My name is Naw Paw. I have 5 siblings; of them, it is only me and my younger sister who currently attend the school. Access to education in Burma is very costly if one is from rural areas. To send me school, my parents arranged for me to go to a refugee camp in Thailand, where children from Burma can receive free education. My dream is to be a social worker and bring a change of education to the community where I belong to.
My name is Naw Paw (we use an alias). I was born in October 2000 in Karen state, Burma. I have 5 siblings; of them, I am the third. Two of my older siblings already got married and one of the younger sisters had to quit school due to health condition. It is only me and another younger sister who currently attend the school. My parents are subsistence farmers. A village where I am originally from is in a very remote area. For this reason, it is hard to contact my parents — when they are in downtown, they call me sometimes.
I think if I were in Burma, I would not be able to go to school because my parents cannot afford my education costs. Access to education in Burma is very costly if one is from rural areas as one should pay not only for tuition fees but also dormitory fees. To send me school, my parents arranged for me to go to a refugee camp, Mae La camp, in Thailand, where children from Burma can receive free education. I was living and studying in the camp for 2 years and moved to Hsa Thoo Lei School in Mae Sot, Thailand.
It has been 3 years since I moved to Hsa Thoo Lei Boarding House. I like being here at the boarding house because I feel safe. I have made many friends from different origins and backgrounds. The most important thing here is I have access to quality education without concern over education costs. While living in the boarding house, I have been given numerous opportunities to learn new things; I was able to improve my IT skill, develop leadership skill, and learn to embrace diversity. I also have gained useful skills such as how to weave Karen traditional clothes and play the musical instrument, especially guitar.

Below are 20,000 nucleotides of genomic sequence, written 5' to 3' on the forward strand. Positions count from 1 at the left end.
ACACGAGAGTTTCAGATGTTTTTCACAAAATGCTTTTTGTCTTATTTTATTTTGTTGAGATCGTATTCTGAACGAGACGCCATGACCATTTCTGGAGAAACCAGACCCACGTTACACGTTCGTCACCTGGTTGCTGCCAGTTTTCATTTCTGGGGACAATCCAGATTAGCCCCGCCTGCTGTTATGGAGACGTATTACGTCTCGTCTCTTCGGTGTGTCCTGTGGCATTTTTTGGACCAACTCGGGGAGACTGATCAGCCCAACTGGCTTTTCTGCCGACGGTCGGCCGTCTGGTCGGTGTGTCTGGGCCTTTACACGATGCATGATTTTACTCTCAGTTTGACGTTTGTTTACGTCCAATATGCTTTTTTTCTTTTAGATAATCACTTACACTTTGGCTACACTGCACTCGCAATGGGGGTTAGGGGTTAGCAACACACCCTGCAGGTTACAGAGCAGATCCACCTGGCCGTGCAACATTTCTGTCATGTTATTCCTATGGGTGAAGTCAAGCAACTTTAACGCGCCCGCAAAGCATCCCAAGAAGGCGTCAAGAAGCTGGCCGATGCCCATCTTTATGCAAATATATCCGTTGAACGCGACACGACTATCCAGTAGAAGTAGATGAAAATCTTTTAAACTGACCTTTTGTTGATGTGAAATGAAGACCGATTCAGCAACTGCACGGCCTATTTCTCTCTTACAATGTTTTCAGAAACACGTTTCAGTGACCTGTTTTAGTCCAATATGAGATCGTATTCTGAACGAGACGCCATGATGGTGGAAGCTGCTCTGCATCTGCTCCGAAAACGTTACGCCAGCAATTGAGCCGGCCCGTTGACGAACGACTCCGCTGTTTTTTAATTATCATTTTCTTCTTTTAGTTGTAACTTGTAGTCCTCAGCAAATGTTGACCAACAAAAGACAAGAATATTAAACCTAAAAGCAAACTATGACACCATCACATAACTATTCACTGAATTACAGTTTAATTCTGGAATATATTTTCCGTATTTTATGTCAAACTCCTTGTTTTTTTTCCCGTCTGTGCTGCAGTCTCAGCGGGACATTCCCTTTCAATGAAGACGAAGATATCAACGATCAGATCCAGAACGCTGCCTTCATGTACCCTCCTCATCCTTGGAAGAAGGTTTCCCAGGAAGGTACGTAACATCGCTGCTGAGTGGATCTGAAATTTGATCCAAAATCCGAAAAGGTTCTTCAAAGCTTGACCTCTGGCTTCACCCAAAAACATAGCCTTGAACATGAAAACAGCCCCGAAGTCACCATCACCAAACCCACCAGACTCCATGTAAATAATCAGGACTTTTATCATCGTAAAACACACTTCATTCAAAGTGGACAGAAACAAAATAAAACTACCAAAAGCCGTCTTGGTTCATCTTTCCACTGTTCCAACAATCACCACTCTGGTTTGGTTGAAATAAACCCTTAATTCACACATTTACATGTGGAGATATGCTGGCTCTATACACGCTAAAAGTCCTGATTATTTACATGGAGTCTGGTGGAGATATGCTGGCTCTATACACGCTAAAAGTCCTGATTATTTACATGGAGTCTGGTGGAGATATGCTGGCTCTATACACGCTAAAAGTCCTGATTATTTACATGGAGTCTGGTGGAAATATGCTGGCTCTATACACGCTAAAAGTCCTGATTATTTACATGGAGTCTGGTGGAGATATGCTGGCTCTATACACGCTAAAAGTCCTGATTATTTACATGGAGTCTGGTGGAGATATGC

I study at Hsa Thoo Lei migrant learning center. I am currently in grade 12, which is the last year at school. After school, I want to attend a post-ten programme that I can improve my English because I want to pursue further study and English is necessary to enter and study in university. I believe that a bachelor degree will help me to have a better job in the future.
My dream is to be a social worker and bring a change of education to the community where I belong to. I think education is the only key to help vulnerable children, including me to achieve the dream.
Dry Food Programme
Dry Food Programme is important to me and migrant children living in the boarding houses. I think without food provision, children in the boarding houses would face many problems to go to school — most of us are from different backgrounds but one common thing is that the majority is not able to go to school as parents cannot afford and support the school fees. Boarding houses and migrant learning centers along the Thai-Burma border provide us free or affordable education and accommodation. They are able to provide those service with the support of funds or donation, such as Dry Food Programme. So I think the programme is indispensable not only to boarding houses and migrant learning centers but also to us.
(We conduct interviews with our students in accordance with the MTC Child Protection Policy. Interviews are conducted by our responsible Child Protection staff who are trained.)
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Poor economic conditions and the lack of educational facilities are forcing students to leave their hometowns in Burma, and seek education and protection along the Thai-Burma border. Boarding houses ensure children access to education and protection. The Dry Food Programme provides food rations to 1,952 children and staff at 23 boarding houses in migrant communities (Thailand) and 15 boarding houses in IDP areas (Burma) managed by the Karen Women Organisation (KWO). The programme provides boarding house children with basic food provisions every month. Children living in the boarding house are protected from child labour and trafficking.
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 Karen State is a state of Myanmar. It is bordered by Thailand to the east. Majority of refugees and migrants along the Thai-Burma border are from Karen State.
 Mae La refugee camp: Mae La is by far the largest of the nine camps, with a population of more than 37,000 people or some 6,700 households. More than three-quarters of the population come from Karen/Kayin State, while around 10 percent are from Mon State and more than 8 percent are from Bago Region in Burma/Myanmar. Small numbers also come from Yangon city and the Ayeyarwady Region. [The Border Consortium: http://www.theborderconsortium.org/where-we-work/camps-in-thailand/mae-la/]
 Mae Sot is a city in western Thailand that shares a border with Burma to the west. It is notable as a trade hub and for its substantial population of Burmese migrants and refugees. Mae Tao Clinic is located in Mae Sot [Wikipedia: https://en.wikipedia.org/wiki/Mae_Sot]